The 8C 2300 Monza is a short-chassis model based on a car Alfa ran at Monza in 1931 (basically they just cut some length out of a Spider chassis and put the exhaust down the side of the car). The first Monzas were just shortened Spiders, but for 1932 and 1933, the Monza was a model unto itself. Alfa didn’t build many, but race teams – like Scuderia Ferrari – converted some Spiders into Monzas.

And what we have here is an actual, Alfa Romeo factory-built 8C 2300 Monza. It carries a Brianza-built body and was sold new in Italy. It is one of the last Series 3 Monzas built and is powered by a supercharged 2.9-liter straight-eight making in excess of 180 horsepower (when new, it would’ve have a 2.3-liter engine). Only about 190 8C 2300s were built and very few were factory-build Monzas. This one should bring between $12,000,000-$15,000,000. Click here for more info and here for more from Gooding & Company.

Update: Sold $11,990,000.

Maserati 8C 3000

1933 Maserati 8C 3000 Biposto

Offered by Bonhams | Amelia Island, Florida | March 10, 2016

Photo - Bonhams

Photo – Bonhams

Well here is a serious race car. Pre-war Maserati racers were some of the best in their day, competing head-to-head against the likes of Alfa Romeo and Bugatti. The Maserati Tipo 26M gave way to the 8C 2800. When their eight-cylinder engine was upped in capacity, the 8C 3000 was born in 1931. This is the fourth 8C 3000 built and it was built in 1932 for the 1933 season. The 8C 3000 was the final two-seater Grand Prix car Maserati built.

It’s powered by a 2.8-liter straight-eight engine, supercharged to make 220 horsepower. The crankcase for this car was discovered in the 1960s and later an axle was found (along with some other parts). The car is reconstructed of parts but is faithful to the original. There are two existing 8C 3000s that are more complete, but this is still a special car.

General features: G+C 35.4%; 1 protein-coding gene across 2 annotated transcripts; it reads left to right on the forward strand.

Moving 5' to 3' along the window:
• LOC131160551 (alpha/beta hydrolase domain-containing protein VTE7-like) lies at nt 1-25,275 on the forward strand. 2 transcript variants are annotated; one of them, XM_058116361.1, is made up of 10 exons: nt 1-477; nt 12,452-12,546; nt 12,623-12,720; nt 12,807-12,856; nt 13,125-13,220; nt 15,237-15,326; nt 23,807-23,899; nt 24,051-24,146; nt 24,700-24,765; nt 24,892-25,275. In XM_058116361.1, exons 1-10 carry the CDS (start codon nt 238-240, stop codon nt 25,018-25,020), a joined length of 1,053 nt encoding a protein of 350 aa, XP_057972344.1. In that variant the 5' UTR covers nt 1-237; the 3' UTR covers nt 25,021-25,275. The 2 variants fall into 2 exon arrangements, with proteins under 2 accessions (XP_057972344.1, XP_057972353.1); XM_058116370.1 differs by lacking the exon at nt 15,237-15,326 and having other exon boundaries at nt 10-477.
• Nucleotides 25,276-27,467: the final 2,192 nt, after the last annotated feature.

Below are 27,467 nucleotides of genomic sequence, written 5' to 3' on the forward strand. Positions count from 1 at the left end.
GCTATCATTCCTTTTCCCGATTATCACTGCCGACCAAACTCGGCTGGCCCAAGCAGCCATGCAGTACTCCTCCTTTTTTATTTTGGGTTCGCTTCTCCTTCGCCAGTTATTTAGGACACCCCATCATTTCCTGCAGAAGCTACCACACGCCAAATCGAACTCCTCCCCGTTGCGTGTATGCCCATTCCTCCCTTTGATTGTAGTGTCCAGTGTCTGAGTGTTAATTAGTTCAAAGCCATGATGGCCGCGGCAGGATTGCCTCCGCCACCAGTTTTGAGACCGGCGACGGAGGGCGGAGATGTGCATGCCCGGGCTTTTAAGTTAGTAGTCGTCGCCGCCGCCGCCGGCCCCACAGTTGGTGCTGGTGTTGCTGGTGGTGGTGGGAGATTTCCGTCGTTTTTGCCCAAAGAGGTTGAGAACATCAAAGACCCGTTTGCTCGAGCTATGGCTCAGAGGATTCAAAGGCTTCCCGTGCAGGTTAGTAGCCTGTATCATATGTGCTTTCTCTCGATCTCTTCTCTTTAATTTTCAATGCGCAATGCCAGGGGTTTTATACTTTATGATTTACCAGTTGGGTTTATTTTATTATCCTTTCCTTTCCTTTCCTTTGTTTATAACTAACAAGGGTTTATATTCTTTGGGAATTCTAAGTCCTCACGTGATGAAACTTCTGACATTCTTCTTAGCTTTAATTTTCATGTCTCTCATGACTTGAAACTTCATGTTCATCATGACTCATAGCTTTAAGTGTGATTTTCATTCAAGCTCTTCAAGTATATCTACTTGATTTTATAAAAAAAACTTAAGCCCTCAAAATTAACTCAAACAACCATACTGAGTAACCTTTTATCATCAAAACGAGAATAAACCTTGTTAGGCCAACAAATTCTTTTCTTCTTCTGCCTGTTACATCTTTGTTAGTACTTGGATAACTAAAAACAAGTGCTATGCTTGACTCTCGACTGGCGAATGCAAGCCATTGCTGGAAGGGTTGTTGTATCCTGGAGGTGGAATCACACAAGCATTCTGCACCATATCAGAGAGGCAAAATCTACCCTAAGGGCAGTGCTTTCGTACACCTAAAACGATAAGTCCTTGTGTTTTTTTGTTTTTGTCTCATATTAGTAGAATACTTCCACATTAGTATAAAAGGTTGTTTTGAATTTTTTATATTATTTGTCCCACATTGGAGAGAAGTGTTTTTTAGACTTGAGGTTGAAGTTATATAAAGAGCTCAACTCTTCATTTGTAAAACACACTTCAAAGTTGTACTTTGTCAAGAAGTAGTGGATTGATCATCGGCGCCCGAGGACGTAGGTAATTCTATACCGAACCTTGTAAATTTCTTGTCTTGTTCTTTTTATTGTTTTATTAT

It’s one you can use in historic racing – or even on the road. It’s fast, powerful, light and it probably sounds glorious. No pre-sale estimate is being provided so it should be expensive. Click here for more info and here for more from this sale.

Update: Sold $1,001,000.

A Scuderia Ferrari Alfa 8C-35 Grand Prix Car

1935 Alfa Romeo 8C-35 Grand Prix

Offered by Bonhams | Chichester, U.K. | September 14, 2013

1935 Alfa Romeo 8C-35 Grand Prix

Before Ferrari, Red Bull and McLaren there was Alfa Romeo, Mercedes-Benz, Maserati and Auto Union. The 1930s were a thrilling (and scary) time in Grand Prix racing and some of its all-time stars came from that era: Caracciola, Nuvolari, Rosemeyer, Varzi and more. And so did one other man: Enzo Ferrari. Scuderia Ferrari began as a race team in 1929 – becoming the Alfa Romeo factory team. It wasn’t until after the war that he started building his own cars.

This is a special, special car. It’s an 8C-35 – it uses a supercharged 3.8-liter straight-eight engine making 330 horsepower – quite a sum for 1935. This is an actual Scuderia Ferrari team car driven by Nuvolari (and more). The Ferrari-era history of this car is not known, but legend holds that Nuvolari won the 1936 Coppa Ciano with it. Toward the end of 1936, this car was sold to a privateer – Hans Ruesch, who raced it as often as possible. Some of his driving career in the car is as follows (including 3 European Championship – the precursor to Formula One – eligible races in 1937, as noted by asterisk*):